Amazon.com CEO Jeff Bezos accused the National Enquirer and publisher David Pecker of extortion and blackmail, and highlighted ties between Pecker and President Trump. (Medium)
A federal bankruptcy judge approved Eddie Lampert's plan to buy Sears after a daylong hearing. (NYT)
Renault said that a contribution of "50,000 euros, under a charitable donation agreement ... was allocated to [former CEO Carlos] Ghosn's personal benefit." (Statement)
1 big thing: Companies are saying less
Illustration: Aïda Amer/Axios
Companies are changing the way they report earnings and analysts aren't impressed, Axios' Courtenay Brown writes.
Previously obliged to provide detailed breakouts, a growing number of companies are cutting back how much information they give investors right as concerns are growing about an economic slowdown and a potential earnings recession.
Why it matters: The companies pulling back are the same ones that drove the market to record highs — at a time when there are questions about how much longer the bull market can run.
"It's a source of frustration," Bill Smead, founder of Smead Capital Management, tells Axios. "There's more of what [companies] don't say. This is typical of what would happen in the late stages of a bull market."
What's going on: The information pullback is happening across the biggest names in tech.
Twitter said it would no longer release numbers on its monthly active user base, only its "monetizable daily active users" (or the users who see ads).
Facebook said it hopes a combined "family" metric tracking the suite of its apps will have more of a "primary role" as compared to the specific user numbers for Instagram or WhatsApp.
Last year, Apple said it would no longer report how many iPhones it sells per quarter, instead reporting the overall active installed base of iPhone users.
Outside of tech, Ford Motor said it would report sales figures quarterly, instead of monthly, following General Motors' announcement last year to report less frequently.
But why? Companies say the old metrics are less appropriate as their businesses evolve.
"A unit of sale is less relevant for us today than it was in the past given the breadth of our portfolio and the wider sales price dispersion within any given product line," Apple CFO Luca Maestri said on the company's earnings call in November.
Facebook CFO David Wehner said its new "Family" metric would "better reflect the size of our community and the fact that many people are using more than one of our services."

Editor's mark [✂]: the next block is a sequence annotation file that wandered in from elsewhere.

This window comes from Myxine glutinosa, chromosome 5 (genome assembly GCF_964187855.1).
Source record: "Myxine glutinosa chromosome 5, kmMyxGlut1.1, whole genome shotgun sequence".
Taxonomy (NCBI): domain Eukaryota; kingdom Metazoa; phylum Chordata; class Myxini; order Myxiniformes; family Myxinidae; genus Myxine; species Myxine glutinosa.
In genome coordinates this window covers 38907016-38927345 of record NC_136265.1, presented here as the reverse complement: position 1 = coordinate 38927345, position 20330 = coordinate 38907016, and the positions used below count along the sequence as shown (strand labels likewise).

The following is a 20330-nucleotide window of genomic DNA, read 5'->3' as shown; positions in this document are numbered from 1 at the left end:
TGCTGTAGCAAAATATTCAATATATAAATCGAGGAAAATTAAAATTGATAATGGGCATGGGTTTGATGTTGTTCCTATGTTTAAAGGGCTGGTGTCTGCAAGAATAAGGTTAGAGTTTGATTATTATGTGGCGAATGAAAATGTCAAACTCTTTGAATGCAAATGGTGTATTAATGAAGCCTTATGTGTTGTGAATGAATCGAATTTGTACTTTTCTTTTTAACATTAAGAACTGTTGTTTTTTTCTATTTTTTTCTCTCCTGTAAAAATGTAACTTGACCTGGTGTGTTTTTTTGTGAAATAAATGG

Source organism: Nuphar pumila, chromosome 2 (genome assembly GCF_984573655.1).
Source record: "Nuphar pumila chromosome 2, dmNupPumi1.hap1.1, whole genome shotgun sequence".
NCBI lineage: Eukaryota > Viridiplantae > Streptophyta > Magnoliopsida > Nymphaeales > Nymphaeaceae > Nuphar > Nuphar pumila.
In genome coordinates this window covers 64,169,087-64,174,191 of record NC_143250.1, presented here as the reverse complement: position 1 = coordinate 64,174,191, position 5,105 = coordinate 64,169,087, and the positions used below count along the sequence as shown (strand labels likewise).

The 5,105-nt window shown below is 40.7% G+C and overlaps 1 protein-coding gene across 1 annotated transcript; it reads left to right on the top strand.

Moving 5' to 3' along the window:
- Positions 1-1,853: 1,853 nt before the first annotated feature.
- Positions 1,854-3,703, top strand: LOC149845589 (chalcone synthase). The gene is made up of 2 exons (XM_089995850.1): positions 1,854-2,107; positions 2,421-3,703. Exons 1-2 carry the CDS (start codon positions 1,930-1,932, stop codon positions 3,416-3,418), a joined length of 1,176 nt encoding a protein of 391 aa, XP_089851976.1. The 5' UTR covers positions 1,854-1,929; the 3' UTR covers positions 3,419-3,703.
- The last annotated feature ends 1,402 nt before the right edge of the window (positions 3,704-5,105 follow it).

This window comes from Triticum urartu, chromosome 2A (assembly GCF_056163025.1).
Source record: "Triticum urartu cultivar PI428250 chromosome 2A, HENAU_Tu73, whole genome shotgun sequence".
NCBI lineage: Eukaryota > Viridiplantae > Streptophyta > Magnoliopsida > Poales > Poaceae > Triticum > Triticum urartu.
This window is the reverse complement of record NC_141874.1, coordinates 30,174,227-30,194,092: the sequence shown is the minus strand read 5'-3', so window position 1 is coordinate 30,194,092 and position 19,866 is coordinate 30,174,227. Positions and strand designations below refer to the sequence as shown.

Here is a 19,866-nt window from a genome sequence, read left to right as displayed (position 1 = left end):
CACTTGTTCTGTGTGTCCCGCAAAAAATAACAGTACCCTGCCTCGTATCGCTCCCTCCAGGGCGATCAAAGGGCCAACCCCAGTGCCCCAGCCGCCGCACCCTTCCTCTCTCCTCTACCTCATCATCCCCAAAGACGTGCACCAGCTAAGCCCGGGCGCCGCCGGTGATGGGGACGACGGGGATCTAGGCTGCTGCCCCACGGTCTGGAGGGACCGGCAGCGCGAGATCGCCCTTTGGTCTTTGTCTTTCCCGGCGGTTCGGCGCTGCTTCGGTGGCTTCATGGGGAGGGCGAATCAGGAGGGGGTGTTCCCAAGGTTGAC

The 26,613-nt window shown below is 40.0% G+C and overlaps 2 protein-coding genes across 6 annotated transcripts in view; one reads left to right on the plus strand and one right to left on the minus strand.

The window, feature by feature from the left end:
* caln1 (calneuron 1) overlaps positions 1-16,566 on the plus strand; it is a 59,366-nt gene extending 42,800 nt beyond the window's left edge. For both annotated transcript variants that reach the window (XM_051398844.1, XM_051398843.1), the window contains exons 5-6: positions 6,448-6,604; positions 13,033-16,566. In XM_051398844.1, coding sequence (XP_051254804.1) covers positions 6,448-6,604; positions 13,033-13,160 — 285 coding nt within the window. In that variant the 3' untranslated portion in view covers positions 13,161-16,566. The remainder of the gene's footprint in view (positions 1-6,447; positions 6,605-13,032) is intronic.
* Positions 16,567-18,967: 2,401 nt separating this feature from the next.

Market strategists aren't buying it.
Analysts at research firm MKM Partners wrote in a note that Facebook's move could be interpreted as execs "preparing to remove transparency as an engagement problem on the core service is set to worsen."
2. Short sellers take aim at Starbucks as Schultz weighs 2020 run
A passerby pushes past 'From the Ground Up,' the new book by Howard Schultz. Photo by Spencer Platt/Getty Images
Former Starbucks Chairman Howard Schultz's "60 Minutes" interview and a recent New York City book event to promote an expected presidential run have short sellers lining up to bet on the company's fall.
What's happening: Short sellers added 2.5 million shares, or 6.78%, to bets against Starbucks over the last week. Short interest is now $2.7 billion, with 39.21 million shares shorted, according to data firm S3 Partners.
"We are seeing continued active short selling ... in response to the Schultz announcement," Ihor Dusaniwsky, S3 Partners' managing director of predictive analytics, said Thursday.
Starbucks continues to be most shorted stock in S3's restaurant sector, making up almost half the total increase of the sector's short interest.
Still standing: Despite its growing popularity, betting against Starbucks has not been a profitable trade. The stock rose 1.14% over the last week and shorting the stock has been the second most unprofitable short behind Chipotle Mexican Grill with $167 million of losses this year.
Yes, but: Dusaniwsky points out that even without Schultz's antics, Starbucks is fighting an uphill battle. Same store sales growth has been lagging and the large size of the company, coupled with saturation of the product makes continuing to exceed analysts’ growth and revenue targets a difficult task.
"Increased stock buybacks and dividend growth are an attractive carrot for long shareholders, but unless international growth kicks into high gear, Starbucks' valuation relative to its sector brethren may seem like paying Venti prices for a Grande product."